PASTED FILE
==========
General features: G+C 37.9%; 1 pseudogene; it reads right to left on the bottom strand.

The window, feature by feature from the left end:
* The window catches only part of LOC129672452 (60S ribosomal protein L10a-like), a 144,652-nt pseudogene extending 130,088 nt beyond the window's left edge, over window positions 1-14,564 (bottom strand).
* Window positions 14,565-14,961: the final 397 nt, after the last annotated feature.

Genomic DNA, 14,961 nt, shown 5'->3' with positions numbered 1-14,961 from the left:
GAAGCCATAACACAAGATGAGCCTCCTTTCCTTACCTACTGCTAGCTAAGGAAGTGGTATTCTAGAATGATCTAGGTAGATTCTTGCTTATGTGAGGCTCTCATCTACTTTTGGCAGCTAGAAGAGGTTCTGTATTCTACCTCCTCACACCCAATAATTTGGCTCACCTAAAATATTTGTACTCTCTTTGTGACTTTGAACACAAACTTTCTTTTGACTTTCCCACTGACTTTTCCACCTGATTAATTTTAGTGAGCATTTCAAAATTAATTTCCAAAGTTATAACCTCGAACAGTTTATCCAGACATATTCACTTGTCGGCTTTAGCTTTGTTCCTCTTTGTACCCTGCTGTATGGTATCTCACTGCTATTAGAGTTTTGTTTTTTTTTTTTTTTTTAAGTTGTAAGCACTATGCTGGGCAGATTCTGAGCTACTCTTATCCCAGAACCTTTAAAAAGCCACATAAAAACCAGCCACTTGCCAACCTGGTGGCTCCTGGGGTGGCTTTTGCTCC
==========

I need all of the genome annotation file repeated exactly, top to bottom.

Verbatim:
General features: G+C 37.9%; 1 pseudogene; it reads right to left on the bottom strand.

The window, feature by feature from the left end:
* The window catches only part of LOC129672452 (60S ribosomal protein L10a-like), a 144,652-nt pseudogene extending 130,088 nt beyond the window's left edge, over window positions 1-14,564 (bottom strand).
* Window positions 14,565-14,961: the final 397 nt, after the last annotated feature.

Genomic DNA, 14,961 nt, shown 5'->3' with positions numbered 1-14,961 from the left:
GAAGCCATAACACAAGATGAGCCTCCTTTCCTTACCTACTGCTAGCTAAGGAAGTGGTATTCTAGAATGATCTAGGTAGATTCTTGCTTATGTGAGGCTCTCATCTACTTTTGGCAGCTAGAAGAGGTTCTGTATTCTACCTCCTCACACCCAATAATTTGGCTCACCTAAAATATTTGTACTCTCTTTGTGACTTTGAACACAAACTTTCTTTTGACTTTCCCACTGACTTTTCCACCTGATTAATTTTAGTGAGCATTTCAAAATTAATTTCCAAAGTTATAACCTCGAACAGTTTATCCAGACATATTCACTTGTCGGCTTTAGCTTTGTTCCTCTTTGTACCCTGCTGTATGGTATCTCACTGCTATTAGAGTTTTGTTTTTTTTTTTTTTTTTAAGTTGTAAGCACTATGCTGGGCAGATTCTGAGCTACTCTTATCCCAGAACCTTTAAAAAGCCACATAAAAACCAGCCACTTGCCAACCTGGTGGCTCCTGGGGTGGCTTTTGCTCC